Posted on Monday, February 29th, 2016 by Angie Han
When Jesse Eisenberg was cast as Lex Luthor in Batman v Superman: Dawn of Justice, it came as a big surprise — not just because Lex is typically portrayed as older (and balder), but also because a massively budgeted superhero flick seems so far outside of Eisenberg’s usual wheelhouse. You can rest assured, however, that Eisenberg isn’t ditching the quieter, artsier indies he built his early career on. Just a couple weeks after Batman v Superman hits theaters comes Louder Than Bombs, an intimate portrayal of grief and love by Norwegian filmmaker Joachim Trier.
Eisenberg plays Jonah, the adult son of a war photographer (played by Isabelle Huppert) who died two years earlier in a car crash. On the eve of a career retrospective honoring his mother’s work, Jonah returns home to his father (Gabriel Byrne) and teenage brother (Devin Druid). The three men continue to grapple with their loss and their fraught relationships with one another, while also dealing with the true circumstances surrounding her death. Watch the Louder Than Bombs trailer after the jump.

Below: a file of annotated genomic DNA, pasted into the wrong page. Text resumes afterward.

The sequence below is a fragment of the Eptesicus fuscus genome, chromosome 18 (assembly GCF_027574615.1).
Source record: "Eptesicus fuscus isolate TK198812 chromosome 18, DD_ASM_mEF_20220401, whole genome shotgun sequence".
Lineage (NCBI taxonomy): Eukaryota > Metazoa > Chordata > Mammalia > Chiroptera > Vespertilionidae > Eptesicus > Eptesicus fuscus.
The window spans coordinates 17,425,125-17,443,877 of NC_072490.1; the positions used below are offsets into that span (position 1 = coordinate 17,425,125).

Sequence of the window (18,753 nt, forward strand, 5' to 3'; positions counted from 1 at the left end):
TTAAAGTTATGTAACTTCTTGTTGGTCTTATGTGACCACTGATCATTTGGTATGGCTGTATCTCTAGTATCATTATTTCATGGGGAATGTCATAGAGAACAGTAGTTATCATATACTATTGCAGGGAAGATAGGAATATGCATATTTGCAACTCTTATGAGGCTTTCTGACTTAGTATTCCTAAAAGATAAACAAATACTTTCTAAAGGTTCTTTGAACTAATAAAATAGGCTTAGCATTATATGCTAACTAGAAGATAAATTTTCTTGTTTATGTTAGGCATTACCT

Louder Than Bombs gets a limited run starting April 8 before hitting VOD July 12.
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Two years after her death in a car crash, the husband and sons of famed photographer Isabelle Reed (Isabelle Huppert) are still trying to cope with their loss. Gene (Gabriel Byrne) struggles as a single parent, but is taking his first exultant steps towards a new relationship. Jonah (Jesse Eisenberg), the elder son, has just had a baby of his own and finds the transition from child to parent more than a little daunting. The younger son, Conrad (newcomer Devin Druid), is a typical teenager, wearing his alienation as a badge of honor and resisting his father’s every attempt to connect. On the occasion of a major retrospective of Isabelle’s work, Jonah returns home to help his father organize her effects. Once again under the same roof, all three men are flooded with memories, and secrets are unearthed—most notably the truth behind the mysterious circumstances of Isabelle’s death. Shifting between past and present, and juxtaposing external reality with privileged glimpses into the interior lives of each of its four major characters, LOUDER THAN BOMBS is a stunningly intimate portrait of parents and children and the many things that tear them apart and bring them together.